17. Lorenceau J (1987) Recovery from contrast adaptation: effects of spatial and temporal frequency. Vision Res 27:2185–2191CrossRefPubMedGoogle Scholar
  18. McCullagh P, Nelder JA (1983) Generalized linear models. Chapman & Hall, LondonCrossRefGoogle Scholar
  19. McKee SP (1981) A local mechanism for differential velocity detection. Vision Res 21:491–500CrossRefPubMedGoogle Scholar
  20. MacKerras P, Bossomaier T, Maddess T, Laughlin S (1988) Information gains from contrast adaptation (in preparation)Google Scholar
  21. Maddess T (1986) Afterimage-like effects in the motion-sensitive neuronH1. Proc R Soc London B 228:433–459CrossRefGoogle Scholar
  22. Maddess T, Laughlin SB (1985) Adaptation of the motionsensitive neuronH1 is generated locally and governed by contrast frequency. Proc R Soc London B 225:251–275CrossRefGoogle Scholar
  23. Movshon JA, Lennie P (1979) Pattern-selective adaptation in visual cortical neurons. Nature 278:850–852CrossRefPubMedGoogle Scholar
  24. Nakayama K (1981) Differential motion hyperacuity under conditions of common image motion. Vision Res 21:1475–1482CrossRefPubMedGoogle Scholar
  25. Ohzawa I, Sclar G, Freeman RD (1982) Contrast gain control in the cat visual cortex. Nature 298:266–268CrossRefPubMedGoogle Scholar
  26. Ohzawa I, Sclar G, Freeman RD (1985) Contrast gain control in the cat visual system. J Neurophysiol 54:651–667PubMedGoogle Scholar
  27. Pantle A (1974) Motion aftereffect magnitude as a measure of the spatio-temporal response properties of direction-sensitive analyzers. Vision Res 14:1229–1236CrossRefPubMedGoogle Scholar
  28. Pantle A, Sekuler RW (1968) Size-detecting mechanisms in human vision. Science 162:1146–1148CrossRefPubMedGoogle Scholar
  29. Rodieck RW, Pettigrew JD, Bishop PO, Nikara T (1967) Residual eye movements in receptive field studies of paralyzed cats. Vision Res 7:107–110CrossRefPubMedGoogle Scholar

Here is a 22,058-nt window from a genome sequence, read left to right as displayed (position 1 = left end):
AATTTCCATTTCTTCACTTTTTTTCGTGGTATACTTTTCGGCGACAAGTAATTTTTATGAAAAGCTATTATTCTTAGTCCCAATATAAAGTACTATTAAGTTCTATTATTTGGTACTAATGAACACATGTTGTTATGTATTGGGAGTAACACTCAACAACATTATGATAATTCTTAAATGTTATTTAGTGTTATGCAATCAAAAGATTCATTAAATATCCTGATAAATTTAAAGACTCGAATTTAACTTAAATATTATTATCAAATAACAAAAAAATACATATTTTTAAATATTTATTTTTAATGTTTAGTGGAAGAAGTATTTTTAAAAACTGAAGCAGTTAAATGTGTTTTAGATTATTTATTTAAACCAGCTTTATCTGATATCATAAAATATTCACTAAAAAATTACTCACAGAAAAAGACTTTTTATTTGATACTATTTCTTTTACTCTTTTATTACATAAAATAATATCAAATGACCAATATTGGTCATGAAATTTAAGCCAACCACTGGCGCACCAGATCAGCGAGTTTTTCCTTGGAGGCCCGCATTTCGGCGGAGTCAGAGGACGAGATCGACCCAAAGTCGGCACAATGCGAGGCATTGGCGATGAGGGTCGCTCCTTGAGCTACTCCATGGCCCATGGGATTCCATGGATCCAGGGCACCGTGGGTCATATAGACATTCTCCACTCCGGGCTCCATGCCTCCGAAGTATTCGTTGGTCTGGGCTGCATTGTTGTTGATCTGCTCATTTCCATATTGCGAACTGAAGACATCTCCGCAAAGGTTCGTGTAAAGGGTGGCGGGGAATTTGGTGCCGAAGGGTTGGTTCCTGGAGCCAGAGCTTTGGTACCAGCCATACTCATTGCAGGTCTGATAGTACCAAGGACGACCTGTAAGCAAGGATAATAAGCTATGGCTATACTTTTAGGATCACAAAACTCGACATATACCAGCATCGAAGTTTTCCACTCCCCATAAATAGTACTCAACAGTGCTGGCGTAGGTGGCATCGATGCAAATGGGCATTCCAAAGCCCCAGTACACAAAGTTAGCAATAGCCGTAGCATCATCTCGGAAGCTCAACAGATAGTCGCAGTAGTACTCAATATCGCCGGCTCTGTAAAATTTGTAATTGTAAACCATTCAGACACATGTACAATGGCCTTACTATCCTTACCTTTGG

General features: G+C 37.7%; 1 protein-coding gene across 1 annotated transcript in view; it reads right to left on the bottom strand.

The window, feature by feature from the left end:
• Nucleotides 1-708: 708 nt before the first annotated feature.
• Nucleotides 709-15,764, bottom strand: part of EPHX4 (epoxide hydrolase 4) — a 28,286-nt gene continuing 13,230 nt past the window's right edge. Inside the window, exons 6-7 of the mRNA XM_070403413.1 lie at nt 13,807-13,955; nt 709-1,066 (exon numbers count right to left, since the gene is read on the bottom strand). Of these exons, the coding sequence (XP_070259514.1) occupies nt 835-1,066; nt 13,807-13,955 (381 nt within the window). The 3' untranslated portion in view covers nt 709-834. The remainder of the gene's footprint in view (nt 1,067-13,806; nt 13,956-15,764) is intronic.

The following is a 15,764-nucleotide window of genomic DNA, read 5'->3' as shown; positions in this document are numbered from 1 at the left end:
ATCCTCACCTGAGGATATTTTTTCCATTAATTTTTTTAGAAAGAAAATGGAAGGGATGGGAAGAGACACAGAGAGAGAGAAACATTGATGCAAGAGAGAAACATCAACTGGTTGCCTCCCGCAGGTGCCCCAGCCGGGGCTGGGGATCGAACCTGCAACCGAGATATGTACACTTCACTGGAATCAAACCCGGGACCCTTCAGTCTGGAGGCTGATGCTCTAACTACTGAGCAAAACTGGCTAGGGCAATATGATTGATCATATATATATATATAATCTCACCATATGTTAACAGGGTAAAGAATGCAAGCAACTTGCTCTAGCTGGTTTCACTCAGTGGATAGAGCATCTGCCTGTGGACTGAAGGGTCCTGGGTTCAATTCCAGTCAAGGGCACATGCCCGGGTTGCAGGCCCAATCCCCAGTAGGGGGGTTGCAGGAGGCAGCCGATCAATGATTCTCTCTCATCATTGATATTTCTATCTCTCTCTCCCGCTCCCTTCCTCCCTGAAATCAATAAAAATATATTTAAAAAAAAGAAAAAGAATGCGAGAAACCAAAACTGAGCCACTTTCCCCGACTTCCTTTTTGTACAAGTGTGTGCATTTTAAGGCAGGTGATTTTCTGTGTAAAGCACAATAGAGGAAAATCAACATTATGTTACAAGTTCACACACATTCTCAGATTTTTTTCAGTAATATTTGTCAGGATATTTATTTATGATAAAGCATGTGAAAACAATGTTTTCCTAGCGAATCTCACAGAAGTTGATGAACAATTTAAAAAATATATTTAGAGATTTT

30. Santen JPH van, Sperling G (1985) Elaborated Reichardt detectors. J Opt Soc Am A 2:300–321CrossRefPubMedGoogle Scholar
  31. Sclar G (1987) Expression of “retinal” contrast gain control by neurons of the cat's lateral geniculate nucleus. Exp Brain Res 66:589–596CrossRefPubMedGoogle Scholar
  32. Sekuler R (1975) Visual motion perception. In: Carterette EC, Freeman MP (eds) Seeing. Handbook of perception, vol V. Academic Press, New York, pp 387–430Google Scholar
  33. Sekuler R, Pantle A, Levinson E (1978) Physiological basis of motion perception. In: Held R, Leibowitz HW, Teuber H (eds) Perception. Handbook of sensory physiology, vol VIII Springer, Berlin Heidelberg New York, pp 67–98CrossRefGoogle Scholar
  34. Shapley RM, Victor JD (1978) The effect of contrast on the transfer properties of cat retinal ganglion cells. J Physiol London 285:275–298CrossRefPubMedPubMedCentralGoogle Scholar
  35. Tohlhurst DJ, Movshon JA (1975) Spatial and temporal contrast sensitivity of striate cortical neurons. Nature 257:674–675CrossRefGoogle Scholar
  36. Van Doorn AJ, Koenderink JJ (1983) Detectability of velocity gradients in moving random dot patters. Vision Res 23:799–804CrossRefPubMedGoogle Scholar
  37. Weisberg S (1980) Applied linear regression. Wiley, New YorkGoogle Scholar
  38. Wright MJ, Johnston A (1985) Invariant tuning of motion aftereffect. Vision Res 25:1947–1955CrossRefPubMedGoogle Scholar

Copyright information

© Springer-Verlag 1988

Authors and Affiliations

  • T. Maddess
    • 1
    • 2
  • M. E. McCourt
    • 2
    • 3
    • 4
  • B. Blakeslee
    • 1
    • 3
    • 4
  • R. B. Cunningham
    • 5
  1. 1.Department of Neurobiology, Research School of Biological SciencesThe Australian National UniversityCanberraAustralia
  2. 2.Visual Neurosciences UnitJohn Curtin School of Medical ResearchCanberraAustralia
  3. 3.Department of PsychologyUniversity of TexasAustinUSA
  4. 4.Institute for Neurological Sciences ResearchUniversity of TexasAustinUSA
  5. 5.Department of Statistics, The FacultiesAustralian National UniversityCanberraAustralia

Personalised recommendations